11:		55875	3582984	java.util.Hashtable$Entry[]
        12:		111601	3571232	java.util.Vector
        13:		4652	3436992	* ConstantPoolCacheKlass
        14:		82004	3280160	java.util.TreeMap$Entry
        15:		55819	3125864	java.util.Hashtable
        16:		55797	2231880	java.security.ProtectionDomain
        17:		16616	2048808	int[]
        ...
        Total : 	2632815	148775120
        Heap traversal took 51.673 seconds.
        

        The growth is slow but still there. I'm going to try a different garbage collector to rule that out. This could just be some odd interaction between G1GC and Scala creating lots of short lived objects. As I understand, G1GC tries to run collections in a fixed amount of time, so it might just be getting overwhelmed with garbage. I also haven't forgotten your advice to try a bigger heap.

        Show
        Jason Toffaletti added a comment - num #instances #bytes Class description -------------------------------------------------------------------------- 1: 548504 29644120 char[] 2: 14663 14153936 byte[] 3: 547282 13134768 java.lang.String 4: 114927 9202528 java.util.HashMap$Entry[] 5: 64379 8766520 * MethodKlass 6: 64379 8314168 * ConstMethodKlass 7: 127311 6885688 java.lang.Object[] 8: 112352 6291712 java.util.HashMap 9: 5579 5986248 * ConstantPoolKlass 10: 5579 4657080 * InstanceKlassKlass 11: 55875 3582984 java.util.Hashtable$Entry[] 12: 111601 3571232 java.util.Vector 13: 4652 3436992 * ConstantPoolCacheKlass 14: 82004 3280160 java.util.TreeMap$Entry 15: 55819 3125864 java.util.Hashtable 16: 55797 2231880 java.security.ProtectionDomain 17: 16616 2048808 int[] ... Total : 2632815 148775120 Heap traversal took 51.673 seconds. The growth is slow but still there. I'm going to try a different garbage collector to rule that out. This could just be some odd interaction between G1GC and Scala creating lots of short lived objects. As I understand, G1GC tries to run collections in a fixed amount of time, so it might just be getting overwhelmed with garbage. I also haven't forgotten your advice to try a bigger heap.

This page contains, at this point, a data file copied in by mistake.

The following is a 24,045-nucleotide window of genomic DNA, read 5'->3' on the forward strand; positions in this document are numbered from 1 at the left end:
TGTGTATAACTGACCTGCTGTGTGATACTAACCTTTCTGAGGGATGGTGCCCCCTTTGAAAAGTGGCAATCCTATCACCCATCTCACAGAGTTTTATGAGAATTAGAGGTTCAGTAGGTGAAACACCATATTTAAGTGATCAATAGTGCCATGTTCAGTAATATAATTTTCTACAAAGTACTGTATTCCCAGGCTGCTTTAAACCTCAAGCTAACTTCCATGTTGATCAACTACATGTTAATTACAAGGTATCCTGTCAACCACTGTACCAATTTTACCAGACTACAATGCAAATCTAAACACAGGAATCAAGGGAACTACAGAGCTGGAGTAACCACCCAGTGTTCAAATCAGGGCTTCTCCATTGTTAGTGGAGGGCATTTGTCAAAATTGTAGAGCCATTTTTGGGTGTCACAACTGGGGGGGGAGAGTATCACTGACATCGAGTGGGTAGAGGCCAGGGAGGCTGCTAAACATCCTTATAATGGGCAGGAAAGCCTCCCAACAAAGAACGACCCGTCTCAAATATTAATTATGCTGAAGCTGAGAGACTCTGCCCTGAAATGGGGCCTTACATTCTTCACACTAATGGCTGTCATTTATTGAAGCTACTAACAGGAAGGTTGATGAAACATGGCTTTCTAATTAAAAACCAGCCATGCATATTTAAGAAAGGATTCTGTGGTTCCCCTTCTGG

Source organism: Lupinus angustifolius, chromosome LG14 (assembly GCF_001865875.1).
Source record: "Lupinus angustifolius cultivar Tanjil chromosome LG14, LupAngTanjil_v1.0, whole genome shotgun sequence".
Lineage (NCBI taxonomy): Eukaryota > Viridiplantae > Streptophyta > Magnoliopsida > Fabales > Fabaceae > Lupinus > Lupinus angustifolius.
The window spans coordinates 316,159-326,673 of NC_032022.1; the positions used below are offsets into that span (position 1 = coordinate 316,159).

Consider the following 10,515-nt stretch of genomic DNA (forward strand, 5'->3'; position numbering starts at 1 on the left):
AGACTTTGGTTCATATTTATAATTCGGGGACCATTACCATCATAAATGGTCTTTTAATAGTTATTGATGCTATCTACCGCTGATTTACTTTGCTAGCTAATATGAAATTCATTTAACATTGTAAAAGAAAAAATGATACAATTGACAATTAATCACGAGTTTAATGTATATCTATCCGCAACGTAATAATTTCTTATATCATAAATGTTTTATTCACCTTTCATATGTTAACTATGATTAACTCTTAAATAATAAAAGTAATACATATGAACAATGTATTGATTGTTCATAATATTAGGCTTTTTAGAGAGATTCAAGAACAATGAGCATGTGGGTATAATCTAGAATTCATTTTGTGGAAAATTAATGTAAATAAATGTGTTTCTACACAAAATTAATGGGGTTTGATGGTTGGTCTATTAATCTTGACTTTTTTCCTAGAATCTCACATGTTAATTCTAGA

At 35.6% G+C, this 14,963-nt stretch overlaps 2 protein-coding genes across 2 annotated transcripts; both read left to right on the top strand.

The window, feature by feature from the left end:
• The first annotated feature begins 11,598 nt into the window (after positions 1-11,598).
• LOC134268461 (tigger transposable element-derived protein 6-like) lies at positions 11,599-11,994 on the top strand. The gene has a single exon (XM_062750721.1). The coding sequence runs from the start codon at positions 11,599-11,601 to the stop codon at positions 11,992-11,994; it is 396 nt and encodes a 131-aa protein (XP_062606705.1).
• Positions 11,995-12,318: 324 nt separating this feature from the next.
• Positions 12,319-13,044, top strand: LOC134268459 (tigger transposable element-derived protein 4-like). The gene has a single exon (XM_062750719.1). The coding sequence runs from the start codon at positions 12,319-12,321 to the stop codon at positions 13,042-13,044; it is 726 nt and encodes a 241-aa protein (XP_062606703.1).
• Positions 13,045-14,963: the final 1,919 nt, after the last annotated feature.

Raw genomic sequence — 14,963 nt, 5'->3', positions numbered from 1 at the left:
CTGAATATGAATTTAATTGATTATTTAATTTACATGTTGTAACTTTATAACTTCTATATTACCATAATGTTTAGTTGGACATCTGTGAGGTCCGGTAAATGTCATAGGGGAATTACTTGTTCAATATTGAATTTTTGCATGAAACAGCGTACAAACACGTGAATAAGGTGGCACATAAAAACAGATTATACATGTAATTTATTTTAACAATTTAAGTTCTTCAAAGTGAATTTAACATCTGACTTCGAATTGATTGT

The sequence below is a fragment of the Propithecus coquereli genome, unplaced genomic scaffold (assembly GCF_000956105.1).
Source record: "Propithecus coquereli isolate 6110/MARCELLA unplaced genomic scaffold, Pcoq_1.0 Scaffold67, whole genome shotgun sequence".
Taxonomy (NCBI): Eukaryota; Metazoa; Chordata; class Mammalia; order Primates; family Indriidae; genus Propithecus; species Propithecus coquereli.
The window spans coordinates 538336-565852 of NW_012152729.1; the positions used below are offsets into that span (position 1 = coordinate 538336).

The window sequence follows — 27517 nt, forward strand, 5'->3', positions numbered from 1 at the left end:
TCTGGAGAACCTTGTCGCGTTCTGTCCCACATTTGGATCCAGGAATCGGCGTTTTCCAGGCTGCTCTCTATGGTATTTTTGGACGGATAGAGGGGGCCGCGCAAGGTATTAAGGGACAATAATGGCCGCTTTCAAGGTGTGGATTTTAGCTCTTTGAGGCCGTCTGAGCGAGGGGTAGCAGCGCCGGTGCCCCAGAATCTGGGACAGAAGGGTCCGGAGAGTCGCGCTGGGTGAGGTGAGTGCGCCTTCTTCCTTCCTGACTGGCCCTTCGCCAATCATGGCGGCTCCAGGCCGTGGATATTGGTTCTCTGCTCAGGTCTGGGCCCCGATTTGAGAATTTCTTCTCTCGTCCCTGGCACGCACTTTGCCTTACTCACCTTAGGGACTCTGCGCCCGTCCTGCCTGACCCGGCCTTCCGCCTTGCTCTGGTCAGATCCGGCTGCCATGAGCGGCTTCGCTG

Hide
        Jason Toffaletti added a comment -

        Using the default Parallel GC, memory usage hasn't grown in 4 hours and CPU usage shown by top is down from 240% to 140%.

        Some selections from jmap histogram show a dramatic difference.

        6:		193630	4647120	java.lang.String
        8:		11365	3939472	byte[]
        18:		13673	476928	java.lang.Object[]
        23:		3558	293600	java.util.HashMap$Entry[]
        38:		1092	61152	java.util.HashMap
        62:		343	10976	java.util.Vector
        

        All signs point to G1GC being the problem.

        Show
        Jason Toffaletti added a comment - Using the default Parallel GC, memory usage hasn't grown in 4 hours and CPU usage shown by top is down from 240% to 140%. Some selections from jmap histogram show a dramatic difference. 6: 193630 4647120 java.lang.String 8: 11365 3939472 byte[] 18: 13673 476928 java.lang.Object[] 23: 3558 293600 java.util.HashMap$Entry[] 38: 1092 61152 java.util.HashMap 62: 343 10976 java.util.Vector All signs point to G1GC being the problem.
        Hide
        Jay Kreps added a comment -

        Interesting....

        Show
        Jay Kreps added a comment - Interesting....

          People

          • Assignee:
            Unassigned
            Reporter:
            Jason Toffaletti
          • Votes:
            0 Vote for this issue
            Watchers:
            2 Start watching this issue

            Dates

            • Created:
              Updated:
              Resolved:

              Development